Announcing the AWS Amplify CLI toolchain. Click here to read more.


List of existing 3rd party CLI Plugins

Authoring a CLI Plugin

Plugins enable you to add additional commands and functionality to existing Amplify CLI. This tutorial goes through the steps needed to create a utility plugin like the amplify-codegen plugin.

Step 1: Install Amplify CLI

$ npm install -g @aws-amplify/cli

Step 2: Create the basic plugin structure

Let’s create a utility plugin having add/update/remove commands. It’ll be called amplify-utility.

NOTE: This is the naming scheme we recommend for amplify-powered plugins – put the name of your CLI, a dash, and then the name of your plugin. We support this naming scheme right out of the box.

$ mkdir amplify-utility
$ cd amplify-utility
$ npm init

At this point, go through npm’s init. It doesn’t matter too much what you put here. I just hit enter on everything.

Lastly, add a commands and an extensions folder.

$ mkdir commands extensions

Step 3: Create a command

We’re going to make a command that we’ll invoke with amplify utility add which will display the log statement Adding Amplify utility but should ideally consist of the entire walk through or the business logic for that command

$ mkdir commands/utility
$ touch commands/utility/add.js

Open this file, and put the following:

// context would have all the relevant amplify CLI info/metadata/helper functions that are needed by the plugins
module.exports = {
  name: 'add',
  run: async (context) => {
    console.log('Adding Amplify utility');

Step 4: Create an extension

While the above is a simple command, if the logic started getting more complex, we’d probably want to move it into an extension. Let’s do that here.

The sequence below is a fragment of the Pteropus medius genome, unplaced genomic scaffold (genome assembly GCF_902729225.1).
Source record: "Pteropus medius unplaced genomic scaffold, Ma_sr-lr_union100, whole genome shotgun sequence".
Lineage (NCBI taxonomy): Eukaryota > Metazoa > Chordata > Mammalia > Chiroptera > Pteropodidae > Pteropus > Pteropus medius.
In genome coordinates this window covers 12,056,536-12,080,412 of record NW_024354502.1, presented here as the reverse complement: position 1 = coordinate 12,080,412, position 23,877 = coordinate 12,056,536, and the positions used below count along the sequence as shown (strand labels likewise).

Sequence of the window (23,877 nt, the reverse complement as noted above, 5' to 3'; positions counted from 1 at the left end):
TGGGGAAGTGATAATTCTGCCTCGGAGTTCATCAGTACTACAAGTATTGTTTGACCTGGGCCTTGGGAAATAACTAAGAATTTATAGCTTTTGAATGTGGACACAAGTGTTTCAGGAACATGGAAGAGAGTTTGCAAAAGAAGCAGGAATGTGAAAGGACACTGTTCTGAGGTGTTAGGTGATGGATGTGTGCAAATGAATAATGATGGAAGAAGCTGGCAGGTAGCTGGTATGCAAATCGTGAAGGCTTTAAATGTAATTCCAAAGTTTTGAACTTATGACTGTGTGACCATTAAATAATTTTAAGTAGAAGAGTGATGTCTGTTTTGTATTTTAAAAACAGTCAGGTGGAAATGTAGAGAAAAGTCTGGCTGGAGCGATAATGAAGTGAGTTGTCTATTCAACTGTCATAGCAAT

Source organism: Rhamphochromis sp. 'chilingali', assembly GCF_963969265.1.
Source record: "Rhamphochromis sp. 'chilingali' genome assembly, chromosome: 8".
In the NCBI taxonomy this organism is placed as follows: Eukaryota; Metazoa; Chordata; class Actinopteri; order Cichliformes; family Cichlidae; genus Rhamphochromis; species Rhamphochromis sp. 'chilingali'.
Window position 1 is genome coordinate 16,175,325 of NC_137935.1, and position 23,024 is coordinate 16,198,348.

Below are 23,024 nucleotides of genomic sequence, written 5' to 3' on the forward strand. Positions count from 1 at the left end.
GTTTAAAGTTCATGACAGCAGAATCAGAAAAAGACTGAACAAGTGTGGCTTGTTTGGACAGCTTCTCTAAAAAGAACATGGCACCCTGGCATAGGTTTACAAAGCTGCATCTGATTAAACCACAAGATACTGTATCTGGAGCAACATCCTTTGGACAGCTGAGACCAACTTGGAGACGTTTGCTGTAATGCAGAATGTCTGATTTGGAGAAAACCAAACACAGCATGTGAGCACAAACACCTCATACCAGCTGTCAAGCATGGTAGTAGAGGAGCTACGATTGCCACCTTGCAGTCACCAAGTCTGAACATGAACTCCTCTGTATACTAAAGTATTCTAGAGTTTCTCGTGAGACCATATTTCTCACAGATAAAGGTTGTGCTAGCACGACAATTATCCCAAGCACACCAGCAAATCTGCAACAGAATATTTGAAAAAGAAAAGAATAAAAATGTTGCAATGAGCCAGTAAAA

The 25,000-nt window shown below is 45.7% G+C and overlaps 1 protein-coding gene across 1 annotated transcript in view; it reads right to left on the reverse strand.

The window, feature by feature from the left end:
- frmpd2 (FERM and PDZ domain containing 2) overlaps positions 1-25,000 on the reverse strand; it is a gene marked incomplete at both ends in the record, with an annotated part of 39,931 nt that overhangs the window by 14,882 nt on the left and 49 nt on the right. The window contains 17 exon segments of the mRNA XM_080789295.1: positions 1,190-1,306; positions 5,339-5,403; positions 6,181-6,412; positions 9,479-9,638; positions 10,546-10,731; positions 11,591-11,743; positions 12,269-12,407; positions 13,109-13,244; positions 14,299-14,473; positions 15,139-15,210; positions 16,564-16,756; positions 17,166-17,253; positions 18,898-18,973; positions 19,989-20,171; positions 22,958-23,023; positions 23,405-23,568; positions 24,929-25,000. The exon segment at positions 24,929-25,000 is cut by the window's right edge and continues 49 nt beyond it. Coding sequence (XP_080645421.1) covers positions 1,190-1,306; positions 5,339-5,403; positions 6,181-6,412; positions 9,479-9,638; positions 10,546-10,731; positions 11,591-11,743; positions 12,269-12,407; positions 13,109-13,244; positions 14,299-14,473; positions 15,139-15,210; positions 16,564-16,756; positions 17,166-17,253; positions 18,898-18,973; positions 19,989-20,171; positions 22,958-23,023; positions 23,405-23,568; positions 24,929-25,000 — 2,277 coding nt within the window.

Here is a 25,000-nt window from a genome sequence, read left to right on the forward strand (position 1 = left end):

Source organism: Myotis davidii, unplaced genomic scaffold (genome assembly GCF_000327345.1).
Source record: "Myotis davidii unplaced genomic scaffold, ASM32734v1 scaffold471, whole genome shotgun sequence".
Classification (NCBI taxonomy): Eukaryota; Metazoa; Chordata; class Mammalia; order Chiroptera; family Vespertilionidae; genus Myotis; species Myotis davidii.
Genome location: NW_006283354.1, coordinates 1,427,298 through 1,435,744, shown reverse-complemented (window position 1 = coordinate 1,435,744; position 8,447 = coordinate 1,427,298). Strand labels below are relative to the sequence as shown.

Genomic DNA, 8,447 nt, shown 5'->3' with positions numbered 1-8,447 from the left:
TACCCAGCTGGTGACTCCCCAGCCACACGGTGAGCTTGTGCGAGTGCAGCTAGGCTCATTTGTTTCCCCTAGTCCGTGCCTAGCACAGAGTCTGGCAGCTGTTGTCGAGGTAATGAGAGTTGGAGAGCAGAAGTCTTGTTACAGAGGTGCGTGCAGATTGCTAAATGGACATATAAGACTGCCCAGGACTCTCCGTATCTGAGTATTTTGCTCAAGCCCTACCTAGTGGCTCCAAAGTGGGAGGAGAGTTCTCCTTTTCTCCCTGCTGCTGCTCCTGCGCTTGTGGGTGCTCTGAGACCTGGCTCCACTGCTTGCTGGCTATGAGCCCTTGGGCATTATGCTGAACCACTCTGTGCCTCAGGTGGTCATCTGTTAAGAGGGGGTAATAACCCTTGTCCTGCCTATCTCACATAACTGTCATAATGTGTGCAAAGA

In extensions, create a new file called customprint-extension.js:

$ touch extensions/customprint-extension.js

Edit this file like so:

module.exports = context => {
  context.printMyInfo = async () => {`My custom print statement`)

This adds a new property to gluegun’s awesome context object, called printMyInfo, which is a function that returns the info we need. Since all extensions are loaded automatically during the CLI runtime, it’s available in our command, so let’s use it in commands/utility/add.js:

// context would have all the relevant amplify CLI info/metadata/helper functions that are needed by the plugins
module.exports = {
  name: 'add',
  run: async (context) => {
    console.log('Adding Amplify utility');

Here’s how the plugin/package directory structure should look like at the end

      |_ add.js
      |_ update.js
      |_ remove.js

Step 5: Test your plugin

Go to the root of your plugin/package and run the following commands

$ npm install -g
$ amplify utility add
Adding Amplify utility
My custom print statement

Step 6: Publish to NPM

You can learn how to publish an NPM package here:

Once it’s published, anyone can add your new plugin to their system and the Amplify CLI would pickup

$ npm install -g amplify-utility

Custom GraphQL Transformers

This section outlines the process of writing custom GraphQL transformers. The graphql-transform package serves as a lightweight framework that takes as input a GraphQL SDL document and a list of GraphQL Transformers and returns a cloudformation document that fully implements the data model defined by the input schema. A GraphQL Transformer is a class the defines a directive and a set of functions that manipulate a context and are called whenever that directive is found in an input schema.

For example, the AWS Amplify CLI calls the GraphQL Transform like this:

import GraphQLTransform from 'graphql-transformer-core'
import DynamoDBModelTransformer from 'graphql-dynamodb-transformer'
import ModelConnectionTransformer from 'graphql-connection-transformer'
import ModelAuthTransformer from 'graphql-auth-transformer'
import AppSyncTransformer from 'graphql-appsync-transformer'
import VersionedModelTransformer from 'graphql-versioned-transformer'

// Note: This is not exact as we are omitting the @searchable transformer.
const transformer = new GraphQLTransform({
    transformers: [
        new AppSyncTransformer(),
        new DynamoDBModelTransformer(),
        new ModelAuthTransformer(),
        new ModelConnectionTransformer(),